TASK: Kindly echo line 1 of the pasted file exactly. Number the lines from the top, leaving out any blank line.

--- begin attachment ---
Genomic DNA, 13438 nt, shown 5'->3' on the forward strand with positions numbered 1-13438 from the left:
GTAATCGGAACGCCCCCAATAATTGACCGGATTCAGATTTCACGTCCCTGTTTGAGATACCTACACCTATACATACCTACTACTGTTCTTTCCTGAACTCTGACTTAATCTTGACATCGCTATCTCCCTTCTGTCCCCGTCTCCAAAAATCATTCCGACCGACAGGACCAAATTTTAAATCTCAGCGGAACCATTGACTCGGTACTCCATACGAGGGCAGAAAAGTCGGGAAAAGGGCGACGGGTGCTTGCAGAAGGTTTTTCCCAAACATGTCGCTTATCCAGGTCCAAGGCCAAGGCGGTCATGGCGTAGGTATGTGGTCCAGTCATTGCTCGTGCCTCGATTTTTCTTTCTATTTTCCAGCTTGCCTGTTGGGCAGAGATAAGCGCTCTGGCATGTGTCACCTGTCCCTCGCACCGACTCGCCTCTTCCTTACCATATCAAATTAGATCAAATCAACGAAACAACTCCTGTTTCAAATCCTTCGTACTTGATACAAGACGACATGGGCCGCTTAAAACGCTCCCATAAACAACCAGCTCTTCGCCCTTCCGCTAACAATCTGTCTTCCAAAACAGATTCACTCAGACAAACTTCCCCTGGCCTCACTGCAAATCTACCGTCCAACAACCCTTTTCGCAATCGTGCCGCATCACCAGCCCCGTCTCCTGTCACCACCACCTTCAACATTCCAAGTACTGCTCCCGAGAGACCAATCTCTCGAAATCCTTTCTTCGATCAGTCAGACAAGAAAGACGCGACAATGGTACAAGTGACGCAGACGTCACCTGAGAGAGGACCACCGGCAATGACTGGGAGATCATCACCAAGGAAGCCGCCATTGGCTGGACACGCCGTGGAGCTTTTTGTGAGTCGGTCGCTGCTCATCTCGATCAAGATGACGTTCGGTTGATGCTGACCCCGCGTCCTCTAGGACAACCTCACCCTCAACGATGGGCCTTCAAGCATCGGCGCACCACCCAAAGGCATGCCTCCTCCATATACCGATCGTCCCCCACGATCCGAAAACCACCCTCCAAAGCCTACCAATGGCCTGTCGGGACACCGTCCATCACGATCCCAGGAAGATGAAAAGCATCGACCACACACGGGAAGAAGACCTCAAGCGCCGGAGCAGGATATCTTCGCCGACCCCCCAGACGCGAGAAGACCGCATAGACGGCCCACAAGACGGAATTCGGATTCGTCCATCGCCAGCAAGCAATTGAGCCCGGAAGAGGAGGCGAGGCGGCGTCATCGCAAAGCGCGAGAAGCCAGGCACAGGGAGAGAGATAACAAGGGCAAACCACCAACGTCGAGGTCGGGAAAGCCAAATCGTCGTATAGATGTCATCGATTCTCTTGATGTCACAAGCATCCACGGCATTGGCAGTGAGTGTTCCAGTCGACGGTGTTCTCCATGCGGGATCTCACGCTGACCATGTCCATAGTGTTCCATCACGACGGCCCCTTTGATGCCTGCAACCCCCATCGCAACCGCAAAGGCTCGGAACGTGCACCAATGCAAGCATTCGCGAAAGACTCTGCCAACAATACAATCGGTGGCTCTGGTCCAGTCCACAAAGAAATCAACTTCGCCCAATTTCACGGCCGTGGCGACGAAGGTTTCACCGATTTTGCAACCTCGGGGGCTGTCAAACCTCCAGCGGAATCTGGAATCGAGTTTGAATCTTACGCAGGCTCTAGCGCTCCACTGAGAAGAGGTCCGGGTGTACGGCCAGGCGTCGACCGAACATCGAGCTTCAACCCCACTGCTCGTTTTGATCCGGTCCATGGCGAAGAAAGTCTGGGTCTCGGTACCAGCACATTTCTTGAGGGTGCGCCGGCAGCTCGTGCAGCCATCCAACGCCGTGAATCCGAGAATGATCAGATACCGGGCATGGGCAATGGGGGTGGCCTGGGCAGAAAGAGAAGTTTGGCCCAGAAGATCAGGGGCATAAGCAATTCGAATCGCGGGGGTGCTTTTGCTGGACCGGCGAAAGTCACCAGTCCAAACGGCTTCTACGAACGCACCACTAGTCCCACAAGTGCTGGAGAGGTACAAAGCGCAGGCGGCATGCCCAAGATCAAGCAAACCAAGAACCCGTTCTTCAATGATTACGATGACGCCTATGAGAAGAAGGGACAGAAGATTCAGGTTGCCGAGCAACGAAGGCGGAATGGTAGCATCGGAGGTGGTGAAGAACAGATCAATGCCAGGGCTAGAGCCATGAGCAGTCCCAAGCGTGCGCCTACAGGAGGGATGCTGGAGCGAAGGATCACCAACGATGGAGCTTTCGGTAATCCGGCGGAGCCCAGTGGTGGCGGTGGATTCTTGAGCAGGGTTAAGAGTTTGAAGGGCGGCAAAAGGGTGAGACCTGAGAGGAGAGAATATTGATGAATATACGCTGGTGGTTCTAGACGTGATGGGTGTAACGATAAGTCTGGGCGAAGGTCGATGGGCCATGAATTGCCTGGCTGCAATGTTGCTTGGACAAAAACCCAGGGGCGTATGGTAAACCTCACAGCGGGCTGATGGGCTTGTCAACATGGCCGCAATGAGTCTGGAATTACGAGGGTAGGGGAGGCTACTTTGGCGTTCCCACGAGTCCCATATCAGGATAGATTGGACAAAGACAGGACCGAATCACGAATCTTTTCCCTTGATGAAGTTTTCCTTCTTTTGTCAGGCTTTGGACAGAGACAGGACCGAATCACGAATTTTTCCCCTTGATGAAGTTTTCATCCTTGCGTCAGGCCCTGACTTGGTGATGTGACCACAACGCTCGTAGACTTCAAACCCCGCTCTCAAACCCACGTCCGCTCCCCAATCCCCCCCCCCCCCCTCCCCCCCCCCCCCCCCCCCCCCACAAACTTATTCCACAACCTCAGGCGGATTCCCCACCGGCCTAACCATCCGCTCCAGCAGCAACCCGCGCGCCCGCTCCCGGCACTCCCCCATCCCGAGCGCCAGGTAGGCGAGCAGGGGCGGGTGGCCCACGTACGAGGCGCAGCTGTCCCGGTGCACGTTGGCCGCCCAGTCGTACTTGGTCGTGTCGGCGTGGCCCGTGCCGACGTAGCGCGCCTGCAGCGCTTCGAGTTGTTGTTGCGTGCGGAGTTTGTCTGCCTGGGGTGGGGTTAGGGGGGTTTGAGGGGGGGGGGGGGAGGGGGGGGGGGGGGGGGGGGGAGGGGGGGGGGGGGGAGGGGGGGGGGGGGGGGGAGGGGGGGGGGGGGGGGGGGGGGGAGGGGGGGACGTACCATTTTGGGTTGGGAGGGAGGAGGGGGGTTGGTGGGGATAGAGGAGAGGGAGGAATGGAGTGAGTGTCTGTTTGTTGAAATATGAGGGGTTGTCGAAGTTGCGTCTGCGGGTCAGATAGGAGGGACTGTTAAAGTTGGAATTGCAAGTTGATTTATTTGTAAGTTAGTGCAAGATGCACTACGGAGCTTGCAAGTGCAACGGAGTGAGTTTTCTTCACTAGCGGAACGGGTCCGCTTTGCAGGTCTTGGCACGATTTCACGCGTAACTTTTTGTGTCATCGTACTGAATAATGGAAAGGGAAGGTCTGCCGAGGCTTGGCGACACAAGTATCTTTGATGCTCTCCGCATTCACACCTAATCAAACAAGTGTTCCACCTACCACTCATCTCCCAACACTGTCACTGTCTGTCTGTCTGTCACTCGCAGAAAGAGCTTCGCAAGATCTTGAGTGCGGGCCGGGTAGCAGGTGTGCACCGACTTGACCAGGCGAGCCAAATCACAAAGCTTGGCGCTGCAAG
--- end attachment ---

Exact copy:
Genomic DNA, 13438 nt, shown 5'->3' on the forward strand with positions numbered 1-13438 from the left: